Augustine of Hippo and “legitimate” rape
A few weeks ago an American politician sparked a furore by speaking about “legitimate rape”.
“First of all, from what I understand from doctors [pregnancy from rape] is really rare. If it’s a legitimate rape, the female body has ways to try to shut that whole thing down… I think there should be some punishment, but the punishment ought to be on the rapist and not attacking the child.” – Rep. Todd Akin (R-MO), on KTVI-TV, August 19, 2012
I don’t know whether he has explained what he meant. I find it difficult to imagine any circumstances in which rape could be regarded as “legitimate”. But it also sparked off a theological discussion on the interpretation of some things said by Augustine of Hippo ‘Let It Be Unto Me’: Akin, Rape, and the Early Church | (A)theologies | Religion Dispatches:
Virginia Burrus: As soon as I began hearing the news reports of Akin’s remarks, I was haunted by similarities with the thought of the late Roman theologian Augustine…
Augustine’s discussion at the very beginning of his famous work City of God of the rape of Lucretia, a traditional Roman tale that he revisits in the context of real or anticipated wartime rapes of women of the Christian community.
Lucretia was a Roman woman renowned for her extreme virtue, known to have killed herself after she was raped in an effort to restore her honor by making it clear that she in no way colluded with her rapist. That itself is sufficiently telling testimony to the burden that rape places on its victims! But Augustine—in one of his lowest moments—makes it worse. For what he does is essentially to blame the victim nonetheless, much as Akin seems to do. He suggests (while acknowledging that only Lucretia herself could have known this) that Lucretia must have been “so enticed by her own desire that she consented to the act” (City of God 1:19). And in this she is, in Augustine’s eyes, condemned.
The theological point here is whether this is fair to Augustine.
Some have pointed out that it isn’t, and that the last thing that Augustine does, or wants to do, is “blame the victim”.
So why then does Augustine bring up Lucretia? Lucretia is an example of a classical Roman woman who both was raped and committed suicide, and thus she is a locus classicus for both Christians and pagans. Professor Burrus writes that Augustine ‘suggests (while acknowledging that only Lucretia herself could have known this) that Lucretia must have been “so enticed by her own desire that she consented to the act’. But Professor Burrus has inexplicably left off the question mark from Augustine’s rhetorical question. What Augustine really says is this: ‘What shall we call her? An adulteress, or chaste? There is no question which she was. Not more happily than truly did a declaimer say of this sad occurrence: “Here was a marvel: there were two, and only one committed adultery.” Most forcibly and truly spoken’ (1.19). Indeed, Augustine is unequivocal in his claim that Lucretia bore no blame whatsoever for the rape.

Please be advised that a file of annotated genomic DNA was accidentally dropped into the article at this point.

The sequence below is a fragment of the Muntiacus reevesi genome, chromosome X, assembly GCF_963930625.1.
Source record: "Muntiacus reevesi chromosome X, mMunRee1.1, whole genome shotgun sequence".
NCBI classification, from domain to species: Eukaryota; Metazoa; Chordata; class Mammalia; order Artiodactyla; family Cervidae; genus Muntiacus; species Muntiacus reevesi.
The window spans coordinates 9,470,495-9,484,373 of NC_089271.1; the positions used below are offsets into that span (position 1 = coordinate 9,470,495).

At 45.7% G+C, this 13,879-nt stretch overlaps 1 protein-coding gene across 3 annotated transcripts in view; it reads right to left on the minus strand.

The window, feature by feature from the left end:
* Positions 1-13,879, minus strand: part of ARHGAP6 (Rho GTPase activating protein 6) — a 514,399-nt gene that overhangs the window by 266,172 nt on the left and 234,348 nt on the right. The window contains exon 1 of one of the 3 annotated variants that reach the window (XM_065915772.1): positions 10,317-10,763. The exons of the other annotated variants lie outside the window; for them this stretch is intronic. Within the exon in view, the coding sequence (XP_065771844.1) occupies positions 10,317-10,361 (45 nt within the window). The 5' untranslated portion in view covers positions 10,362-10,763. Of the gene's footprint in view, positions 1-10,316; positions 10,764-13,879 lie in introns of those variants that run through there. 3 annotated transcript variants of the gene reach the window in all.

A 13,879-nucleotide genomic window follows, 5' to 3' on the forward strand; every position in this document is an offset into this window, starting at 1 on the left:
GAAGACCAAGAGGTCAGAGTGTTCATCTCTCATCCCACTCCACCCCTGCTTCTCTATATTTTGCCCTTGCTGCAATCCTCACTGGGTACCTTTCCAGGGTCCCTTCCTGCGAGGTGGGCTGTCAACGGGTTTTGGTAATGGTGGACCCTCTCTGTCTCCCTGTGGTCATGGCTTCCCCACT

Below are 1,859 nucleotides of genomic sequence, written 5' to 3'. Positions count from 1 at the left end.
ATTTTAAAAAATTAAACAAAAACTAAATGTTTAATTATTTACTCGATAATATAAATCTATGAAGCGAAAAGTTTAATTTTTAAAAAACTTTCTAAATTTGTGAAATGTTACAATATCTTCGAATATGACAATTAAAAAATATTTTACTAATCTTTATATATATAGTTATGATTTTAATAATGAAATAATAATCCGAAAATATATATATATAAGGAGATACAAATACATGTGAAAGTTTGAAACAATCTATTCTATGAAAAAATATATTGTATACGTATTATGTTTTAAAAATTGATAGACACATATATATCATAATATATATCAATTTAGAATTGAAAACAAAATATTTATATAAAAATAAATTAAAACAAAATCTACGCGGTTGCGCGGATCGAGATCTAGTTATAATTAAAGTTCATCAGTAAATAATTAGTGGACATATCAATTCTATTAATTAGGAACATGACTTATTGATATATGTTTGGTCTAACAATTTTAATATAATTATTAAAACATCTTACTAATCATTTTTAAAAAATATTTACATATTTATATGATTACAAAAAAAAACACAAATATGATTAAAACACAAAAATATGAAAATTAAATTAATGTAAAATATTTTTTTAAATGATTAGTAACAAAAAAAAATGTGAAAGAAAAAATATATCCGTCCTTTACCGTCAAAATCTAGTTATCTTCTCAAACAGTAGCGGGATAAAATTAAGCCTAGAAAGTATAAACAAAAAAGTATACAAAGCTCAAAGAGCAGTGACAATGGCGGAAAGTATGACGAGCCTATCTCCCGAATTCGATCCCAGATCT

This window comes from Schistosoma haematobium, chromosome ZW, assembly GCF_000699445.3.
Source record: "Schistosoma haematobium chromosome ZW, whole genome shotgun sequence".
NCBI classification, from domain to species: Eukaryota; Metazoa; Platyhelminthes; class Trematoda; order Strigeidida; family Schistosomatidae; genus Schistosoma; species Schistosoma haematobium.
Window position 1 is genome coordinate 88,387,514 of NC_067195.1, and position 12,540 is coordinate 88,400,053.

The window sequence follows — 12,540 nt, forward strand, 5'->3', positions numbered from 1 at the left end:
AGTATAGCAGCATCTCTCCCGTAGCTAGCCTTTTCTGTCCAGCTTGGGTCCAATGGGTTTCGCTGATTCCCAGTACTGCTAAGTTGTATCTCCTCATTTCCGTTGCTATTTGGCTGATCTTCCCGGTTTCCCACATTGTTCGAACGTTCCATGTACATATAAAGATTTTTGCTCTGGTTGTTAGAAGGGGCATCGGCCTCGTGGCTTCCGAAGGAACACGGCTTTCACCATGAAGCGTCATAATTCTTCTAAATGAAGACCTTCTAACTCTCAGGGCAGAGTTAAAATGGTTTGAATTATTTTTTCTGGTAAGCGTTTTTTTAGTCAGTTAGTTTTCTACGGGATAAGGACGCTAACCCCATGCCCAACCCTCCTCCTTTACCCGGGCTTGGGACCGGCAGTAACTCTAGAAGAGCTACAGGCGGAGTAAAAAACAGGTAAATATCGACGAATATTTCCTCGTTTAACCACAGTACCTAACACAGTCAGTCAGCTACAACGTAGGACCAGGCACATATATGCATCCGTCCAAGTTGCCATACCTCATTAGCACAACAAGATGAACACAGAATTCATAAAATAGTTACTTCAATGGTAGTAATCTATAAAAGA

But Augustine still has to deal with the question of suicide. So Augustine finds fault with Lucretia for committing suicide, not for being raped. In the passage that Professor Burrus discusses, Augustine is a rhetor arguing through every hypothetical situation. If Lucretia did not consent to the rape, Augustine says, then she should not have committed suicide and killed an innocent person. Even if (for the sake of argument) Lucretia did consent to the rape, to kill a person guilty of adultery is not justified. The language of chapter 19 makes it obvious that Augustine is discussing suicide, not rape. But to make it even more obvious, Augustine continues for the next eight chapters on the topic of suicide before he returns to the topic of rape (1.20–27).
Augustine elaborates on Lucretia’s motivations. He makes it plain that Lucretia did not commit suicide because she was secretly guilty of consenting to her rape but because of ‘the overwhelming burden of her shame’ (1.19). The pagans argued that Christian women who were raped should also feel ashamed and commit suicide. But Augustine praises Christian women for not feeling ashamed: ‘Not such was the decision of the Christian women who suffered as she did, and yet survive. They declined to avenge upon themselves the guilt of others, and so add crimes of their own to those crimes in which they had no share. … Within their own souls, in the witness of their own conscience, they enjoy the glory of chastity.
There are wheels within wheels here.
Mullen points out that Burrus, in attempting to refute Akin, has misrepresented Augustine.
And it’s the last point that interests me. I don’t think Akin needs much refutation and the arguments used in the article quoted are unlikely to convince Akin’s supporters.
This illustrates a tendency among western theologians to misrepresent early Christian writers, and to portray them as saying things about modern problems thaat they did not actually say. Similar things have been said about St John Chrysostom and antisemitism, for example.
I can understand why the enemies of Christianity might want to do this. I find it more difficult to understand why Christian theologians would want to do so.